Friday, December 30, 2016

Looking forward to 2017

As this year comes to a close, I wanted to thank everyone who has taken the time to read this blog, leave a comment, or share a document with me.

When I started this blog in April of this year, I was not sure that I'd find a lot of people who wanted to read about this particular part of DeKalb's history. I also wasn't sure if they'd be interested in reading so much about just one man -- Mr. Jacob Haish. But you've proved me wrong, and I am so grateful for that. 

I have been honored to learn these stories, to interview some of you, and to "meet" the rest of you via email and Facebook. I love knowing that there's a community of people who love this history like I do. And although I still have so much to learn and so many more people to meet, I'm excited and ready to continue this project into 2017. 

As always, I encourage you to please contact me at if you'd like to get together or share information regarding the Haish family. I'm always looking to learn and share more.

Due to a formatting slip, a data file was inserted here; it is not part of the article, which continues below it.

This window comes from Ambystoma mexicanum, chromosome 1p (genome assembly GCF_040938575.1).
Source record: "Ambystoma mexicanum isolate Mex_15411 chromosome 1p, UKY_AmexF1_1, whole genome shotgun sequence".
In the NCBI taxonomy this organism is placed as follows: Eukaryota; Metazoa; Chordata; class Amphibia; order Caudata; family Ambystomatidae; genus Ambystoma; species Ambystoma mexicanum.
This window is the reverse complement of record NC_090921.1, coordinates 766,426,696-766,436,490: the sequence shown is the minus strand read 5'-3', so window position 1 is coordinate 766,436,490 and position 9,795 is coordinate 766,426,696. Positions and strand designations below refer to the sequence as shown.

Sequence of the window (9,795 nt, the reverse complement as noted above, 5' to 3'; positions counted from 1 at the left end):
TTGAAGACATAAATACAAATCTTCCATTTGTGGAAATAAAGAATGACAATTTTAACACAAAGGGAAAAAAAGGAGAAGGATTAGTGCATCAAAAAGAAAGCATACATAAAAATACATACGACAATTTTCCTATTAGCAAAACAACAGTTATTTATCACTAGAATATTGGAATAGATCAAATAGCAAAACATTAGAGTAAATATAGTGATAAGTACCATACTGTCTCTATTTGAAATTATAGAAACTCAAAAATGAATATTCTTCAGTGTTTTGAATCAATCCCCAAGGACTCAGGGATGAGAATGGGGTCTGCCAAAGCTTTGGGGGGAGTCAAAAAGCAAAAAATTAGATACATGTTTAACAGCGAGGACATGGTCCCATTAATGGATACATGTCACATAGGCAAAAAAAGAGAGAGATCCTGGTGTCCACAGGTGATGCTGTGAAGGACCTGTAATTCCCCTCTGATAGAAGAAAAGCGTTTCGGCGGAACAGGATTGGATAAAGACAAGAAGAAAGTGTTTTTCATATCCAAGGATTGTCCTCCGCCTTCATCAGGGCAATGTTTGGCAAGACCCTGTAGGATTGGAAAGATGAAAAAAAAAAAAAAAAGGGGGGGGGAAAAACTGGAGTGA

Unfortunately I cannot promise that I will post something fresh every day, or even every week, but I will as often as I can because I truly love this project. I have learned so much about my community, my family, and even myself.

Thank you for all your assistance, your support, and your guidance. I hope you have a wonderful New Year, and I look forward to working with you all in 2017.

Jessi (Haish) LaRue

Wednesday, December 21, 2016

College Board of Trustees thanks Mrs. Haish

This letter, provided by the Joiner History Room, is addressed to Sophia Haish and thanks her for the gift of a portrait of her husband. The letter is from the Board of Trustees of the Northern Illinois State Normal School, now known as Northern Illinois University. Jacob Haish's barbed wire rival, Isaac Ellwood, can be seen listed as a board member in the top right corner of the letter.

Click the image to enlarge the letter, or the text is printed below.

Image provided by Joiner History Room
"Mrs. Jacob Haish,
DeKalb Illinois.

Dear Madam: 
At a meeting of the Board of Trustees of the Northern Illinois State Normal School, held at DeKalb, Illinois, on the 7th day of January, A.D. 1902, the following Resolution was offered and unanimously endorsed:

WHEREAS, Mrs. Jacob Haish having presented to the Northern Illinois State Normal School a life size portrait of her husband, Jacob Haish. And,
WHEREAS, Jacob Haish has, through his generosity, enabled the Northern Illinois State Normal School to equip itself with one of the very best of working libraries. Therefore, be it